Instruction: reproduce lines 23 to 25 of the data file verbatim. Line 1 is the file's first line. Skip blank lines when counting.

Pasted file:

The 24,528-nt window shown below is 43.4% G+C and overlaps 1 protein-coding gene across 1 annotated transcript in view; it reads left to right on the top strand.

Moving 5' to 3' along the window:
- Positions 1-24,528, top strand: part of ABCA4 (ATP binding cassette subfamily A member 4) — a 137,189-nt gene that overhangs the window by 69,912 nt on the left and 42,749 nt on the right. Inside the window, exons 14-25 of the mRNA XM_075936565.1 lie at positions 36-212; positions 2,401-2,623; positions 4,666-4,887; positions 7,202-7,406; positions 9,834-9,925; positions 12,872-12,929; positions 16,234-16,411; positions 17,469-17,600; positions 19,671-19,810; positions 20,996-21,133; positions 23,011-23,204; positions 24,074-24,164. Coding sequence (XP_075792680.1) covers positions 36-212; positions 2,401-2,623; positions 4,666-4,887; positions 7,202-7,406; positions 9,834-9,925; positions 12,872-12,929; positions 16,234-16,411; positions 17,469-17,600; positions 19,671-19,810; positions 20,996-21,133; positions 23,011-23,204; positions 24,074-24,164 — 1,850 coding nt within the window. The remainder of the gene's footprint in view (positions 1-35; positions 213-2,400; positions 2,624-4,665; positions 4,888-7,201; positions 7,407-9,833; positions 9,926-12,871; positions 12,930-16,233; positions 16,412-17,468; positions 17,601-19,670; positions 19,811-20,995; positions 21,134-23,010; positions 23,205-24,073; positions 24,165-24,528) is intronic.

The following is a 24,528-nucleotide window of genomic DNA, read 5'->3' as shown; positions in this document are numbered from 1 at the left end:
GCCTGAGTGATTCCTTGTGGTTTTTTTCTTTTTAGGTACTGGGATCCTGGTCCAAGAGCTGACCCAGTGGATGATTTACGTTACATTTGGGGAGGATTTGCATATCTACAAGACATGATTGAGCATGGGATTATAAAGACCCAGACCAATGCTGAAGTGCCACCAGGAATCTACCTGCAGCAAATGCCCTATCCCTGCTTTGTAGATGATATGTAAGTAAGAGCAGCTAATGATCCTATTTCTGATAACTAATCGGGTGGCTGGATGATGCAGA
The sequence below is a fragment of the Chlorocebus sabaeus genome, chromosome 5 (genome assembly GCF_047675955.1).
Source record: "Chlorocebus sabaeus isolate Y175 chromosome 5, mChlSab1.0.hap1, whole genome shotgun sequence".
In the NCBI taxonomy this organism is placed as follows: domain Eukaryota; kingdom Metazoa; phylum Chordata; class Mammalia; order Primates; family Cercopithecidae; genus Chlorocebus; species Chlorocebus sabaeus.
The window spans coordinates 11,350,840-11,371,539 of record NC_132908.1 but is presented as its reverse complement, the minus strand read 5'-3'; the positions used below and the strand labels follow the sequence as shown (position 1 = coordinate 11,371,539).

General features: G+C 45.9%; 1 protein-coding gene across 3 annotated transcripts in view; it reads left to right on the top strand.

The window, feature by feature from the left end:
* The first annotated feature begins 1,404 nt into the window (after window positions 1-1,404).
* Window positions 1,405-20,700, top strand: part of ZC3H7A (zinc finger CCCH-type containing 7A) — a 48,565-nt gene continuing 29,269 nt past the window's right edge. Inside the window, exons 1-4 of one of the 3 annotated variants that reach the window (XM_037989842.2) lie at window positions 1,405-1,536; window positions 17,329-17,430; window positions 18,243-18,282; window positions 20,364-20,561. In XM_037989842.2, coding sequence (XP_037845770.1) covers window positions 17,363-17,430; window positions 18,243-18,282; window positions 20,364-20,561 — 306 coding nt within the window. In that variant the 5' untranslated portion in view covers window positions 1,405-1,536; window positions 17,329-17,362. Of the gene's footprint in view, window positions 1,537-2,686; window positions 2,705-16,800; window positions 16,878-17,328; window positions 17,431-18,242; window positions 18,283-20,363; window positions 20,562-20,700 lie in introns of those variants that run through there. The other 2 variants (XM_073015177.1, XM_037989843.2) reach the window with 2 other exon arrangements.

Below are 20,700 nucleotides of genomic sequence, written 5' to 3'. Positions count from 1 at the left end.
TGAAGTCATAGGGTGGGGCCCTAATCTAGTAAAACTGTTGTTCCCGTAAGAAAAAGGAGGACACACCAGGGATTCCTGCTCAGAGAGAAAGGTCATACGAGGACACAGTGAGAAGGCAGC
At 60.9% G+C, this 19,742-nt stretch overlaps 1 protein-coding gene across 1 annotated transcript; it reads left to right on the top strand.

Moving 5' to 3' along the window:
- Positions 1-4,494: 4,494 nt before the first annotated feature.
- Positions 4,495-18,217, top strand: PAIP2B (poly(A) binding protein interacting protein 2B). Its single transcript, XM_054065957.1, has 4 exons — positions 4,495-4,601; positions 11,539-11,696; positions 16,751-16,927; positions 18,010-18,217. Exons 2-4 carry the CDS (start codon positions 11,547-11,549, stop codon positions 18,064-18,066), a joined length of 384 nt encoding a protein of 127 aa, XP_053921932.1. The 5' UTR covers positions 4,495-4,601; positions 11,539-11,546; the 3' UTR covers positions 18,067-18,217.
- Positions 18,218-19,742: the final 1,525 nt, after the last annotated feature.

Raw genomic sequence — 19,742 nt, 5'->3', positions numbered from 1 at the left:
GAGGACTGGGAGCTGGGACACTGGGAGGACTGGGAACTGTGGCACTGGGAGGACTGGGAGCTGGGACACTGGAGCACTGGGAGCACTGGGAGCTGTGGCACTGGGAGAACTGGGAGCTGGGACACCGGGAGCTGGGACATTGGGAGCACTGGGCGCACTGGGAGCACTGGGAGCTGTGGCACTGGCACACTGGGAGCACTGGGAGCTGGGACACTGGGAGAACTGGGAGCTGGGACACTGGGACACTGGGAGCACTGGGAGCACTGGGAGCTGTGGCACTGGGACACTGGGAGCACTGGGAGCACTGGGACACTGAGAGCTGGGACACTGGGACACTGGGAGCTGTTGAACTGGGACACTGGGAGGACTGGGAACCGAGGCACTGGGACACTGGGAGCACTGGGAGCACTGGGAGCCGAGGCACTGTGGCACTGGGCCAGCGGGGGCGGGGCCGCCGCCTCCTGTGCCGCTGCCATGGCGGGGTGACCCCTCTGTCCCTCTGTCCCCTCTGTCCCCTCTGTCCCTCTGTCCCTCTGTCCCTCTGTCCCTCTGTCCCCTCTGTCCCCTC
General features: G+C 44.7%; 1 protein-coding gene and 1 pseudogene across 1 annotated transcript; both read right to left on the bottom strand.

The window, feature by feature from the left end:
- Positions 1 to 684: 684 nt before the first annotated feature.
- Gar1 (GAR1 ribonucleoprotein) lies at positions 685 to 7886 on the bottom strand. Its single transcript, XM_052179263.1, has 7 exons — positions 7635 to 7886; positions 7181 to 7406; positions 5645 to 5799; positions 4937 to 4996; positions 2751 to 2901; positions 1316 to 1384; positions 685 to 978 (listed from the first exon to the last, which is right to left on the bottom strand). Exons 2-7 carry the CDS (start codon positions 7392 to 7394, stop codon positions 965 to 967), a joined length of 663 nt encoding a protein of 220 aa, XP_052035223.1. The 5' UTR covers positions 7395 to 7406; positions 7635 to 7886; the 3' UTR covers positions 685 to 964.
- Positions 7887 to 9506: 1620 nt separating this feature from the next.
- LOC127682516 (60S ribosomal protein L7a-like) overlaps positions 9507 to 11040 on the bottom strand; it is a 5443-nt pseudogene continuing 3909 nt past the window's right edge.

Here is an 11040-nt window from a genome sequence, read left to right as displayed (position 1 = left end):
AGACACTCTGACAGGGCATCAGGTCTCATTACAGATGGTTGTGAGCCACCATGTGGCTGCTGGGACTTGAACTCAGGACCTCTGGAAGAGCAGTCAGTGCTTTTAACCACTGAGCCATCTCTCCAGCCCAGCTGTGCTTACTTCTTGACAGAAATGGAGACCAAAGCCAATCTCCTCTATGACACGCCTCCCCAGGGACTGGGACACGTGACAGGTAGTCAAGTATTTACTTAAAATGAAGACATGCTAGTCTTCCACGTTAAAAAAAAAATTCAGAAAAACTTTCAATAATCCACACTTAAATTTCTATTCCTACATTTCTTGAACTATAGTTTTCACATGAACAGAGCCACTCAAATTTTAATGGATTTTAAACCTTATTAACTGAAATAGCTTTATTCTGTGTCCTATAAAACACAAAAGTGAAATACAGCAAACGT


General features: G+C 44.7%; 1 protein-coding gene and 1 pseudogene across 1 annotated transcript; both read right to left on the bottom strand.

The window, feature by feature from the left end:
- Positions 1 to 684: 684 nt before the first annotated feature.